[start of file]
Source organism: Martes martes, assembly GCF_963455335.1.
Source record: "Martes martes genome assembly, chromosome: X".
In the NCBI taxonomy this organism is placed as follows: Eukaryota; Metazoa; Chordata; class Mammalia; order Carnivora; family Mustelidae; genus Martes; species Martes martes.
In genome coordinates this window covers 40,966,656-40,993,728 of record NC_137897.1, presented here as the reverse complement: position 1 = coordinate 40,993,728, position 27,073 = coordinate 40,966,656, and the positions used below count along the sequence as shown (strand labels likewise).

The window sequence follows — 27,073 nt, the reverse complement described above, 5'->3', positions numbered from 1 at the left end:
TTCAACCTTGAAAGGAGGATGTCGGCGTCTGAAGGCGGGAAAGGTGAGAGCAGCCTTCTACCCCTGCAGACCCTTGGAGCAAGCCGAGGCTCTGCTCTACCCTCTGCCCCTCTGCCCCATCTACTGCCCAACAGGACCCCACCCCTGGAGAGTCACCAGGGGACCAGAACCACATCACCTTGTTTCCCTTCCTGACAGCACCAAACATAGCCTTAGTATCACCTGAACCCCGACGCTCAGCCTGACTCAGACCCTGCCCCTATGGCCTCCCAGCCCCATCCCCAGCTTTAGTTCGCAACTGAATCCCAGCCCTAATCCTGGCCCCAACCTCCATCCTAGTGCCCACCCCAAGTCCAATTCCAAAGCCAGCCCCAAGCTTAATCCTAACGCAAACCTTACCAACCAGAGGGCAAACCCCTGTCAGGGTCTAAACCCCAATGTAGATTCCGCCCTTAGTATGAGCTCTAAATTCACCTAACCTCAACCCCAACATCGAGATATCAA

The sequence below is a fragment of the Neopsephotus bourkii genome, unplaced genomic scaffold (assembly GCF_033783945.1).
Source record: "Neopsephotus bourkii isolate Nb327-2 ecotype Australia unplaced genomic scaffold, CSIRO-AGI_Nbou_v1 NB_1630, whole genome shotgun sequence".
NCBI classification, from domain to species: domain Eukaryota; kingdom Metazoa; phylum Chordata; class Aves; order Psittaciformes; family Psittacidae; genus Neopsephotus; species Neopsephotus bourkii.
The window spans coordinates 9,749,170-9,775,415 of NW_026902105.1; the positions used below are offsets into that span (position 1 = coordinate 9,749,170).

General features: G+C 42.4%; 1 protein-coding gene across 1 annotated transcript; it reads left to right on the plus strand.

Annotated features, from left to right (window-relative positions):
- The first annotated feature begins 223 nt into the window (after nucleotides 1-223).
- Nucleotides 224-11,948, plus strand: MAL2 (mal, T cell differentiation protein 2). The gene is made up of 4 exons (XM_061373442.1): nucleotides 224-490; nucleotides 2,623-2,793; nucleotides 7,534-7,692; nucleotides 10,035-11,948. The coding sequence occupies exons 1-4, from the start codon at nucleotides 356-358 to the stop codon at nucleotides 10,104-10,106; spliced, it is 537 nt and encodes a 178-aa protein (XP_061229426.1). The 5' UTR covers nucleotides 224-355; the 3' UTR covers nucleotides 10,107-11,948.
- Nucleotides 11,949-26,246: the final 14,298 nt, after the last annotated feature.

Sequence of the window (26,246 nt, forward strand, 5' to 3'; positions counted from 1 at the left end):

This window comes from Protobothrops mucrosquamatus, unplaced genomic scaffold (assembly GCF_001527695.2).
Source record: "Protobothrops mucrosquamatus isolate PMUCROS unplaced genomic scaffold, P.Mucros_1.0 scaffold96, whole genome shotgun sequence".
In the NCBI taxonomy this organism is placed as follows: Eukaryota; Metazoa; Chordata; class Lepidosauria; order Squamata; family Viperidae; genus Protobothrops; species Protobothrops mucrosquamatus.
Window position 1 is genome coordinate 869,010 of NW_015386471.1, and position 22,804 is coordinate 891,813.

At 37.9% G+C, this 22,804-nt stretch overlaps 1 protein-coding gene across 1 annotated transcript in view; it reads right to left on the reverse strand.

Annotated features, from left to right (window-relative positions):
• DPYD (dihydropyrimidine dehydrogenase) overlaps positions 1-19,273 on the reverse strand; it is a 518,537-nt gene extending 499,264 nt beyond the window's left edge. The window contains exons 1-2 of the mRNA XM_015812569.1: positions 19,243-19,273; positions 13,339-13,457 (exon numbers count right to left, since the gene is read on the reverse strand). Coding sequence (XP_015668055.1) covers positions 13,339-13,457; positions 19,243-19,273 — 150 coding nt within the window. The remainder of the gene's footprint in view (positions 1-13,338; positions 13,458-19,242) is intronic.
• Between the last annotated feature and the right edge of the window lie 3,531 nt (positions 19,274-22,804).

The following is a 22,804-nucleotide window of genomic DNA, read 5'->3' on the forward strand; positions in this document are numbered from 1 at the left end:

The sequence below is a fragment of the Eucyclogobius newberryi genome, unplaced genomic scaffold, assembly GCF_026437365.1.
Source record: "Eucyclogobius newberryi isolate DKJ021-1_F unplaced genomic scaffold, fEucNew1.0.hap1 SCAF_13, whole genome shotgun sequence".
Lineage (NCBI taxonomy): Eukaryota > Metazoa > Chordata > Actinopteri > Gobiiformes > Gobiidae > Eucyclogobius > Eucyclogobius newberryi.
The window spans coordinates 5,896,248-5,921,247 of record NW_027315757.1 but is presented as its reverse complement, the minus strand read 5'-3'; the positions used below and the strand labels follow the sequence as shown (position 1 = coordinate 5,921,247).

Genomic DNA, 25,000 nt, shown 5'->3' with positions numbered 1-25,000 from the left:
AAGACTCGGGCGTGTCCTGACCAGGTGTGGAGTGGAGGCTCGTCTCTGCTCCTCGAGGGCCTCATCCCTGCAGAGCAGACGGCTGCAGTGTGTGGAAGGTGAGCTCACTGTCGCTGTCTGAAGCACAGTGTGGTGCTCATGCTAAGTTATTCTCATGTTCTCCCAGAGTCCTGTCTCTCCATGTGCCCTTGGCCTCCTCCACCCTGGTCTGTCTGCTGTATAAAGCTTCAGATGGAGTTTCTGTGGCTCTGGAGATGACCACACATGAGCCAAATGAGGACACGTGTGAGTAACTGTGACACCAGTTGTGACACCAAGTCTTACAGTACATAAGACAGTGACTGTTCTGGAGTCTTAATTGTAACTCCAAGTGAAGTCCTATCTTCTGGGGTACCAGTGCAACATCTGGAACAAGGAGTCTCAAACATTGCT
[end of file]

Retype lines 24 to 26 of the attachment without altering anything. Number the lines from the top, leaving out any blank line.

• Between the last annotated feature and the right edge of the window lie 3,531 nt (positions 19,274-22,804).

The following is a 22,804-nucleotide window of genomic DNA, read 5'->3' on the forward strand; positions in this document are numbered from 1 at the left end:

The sequence below is a fragment of the Eucyclogobius newberryi genome, unplaced genomic scaffold, assembly GCF_026437365.1.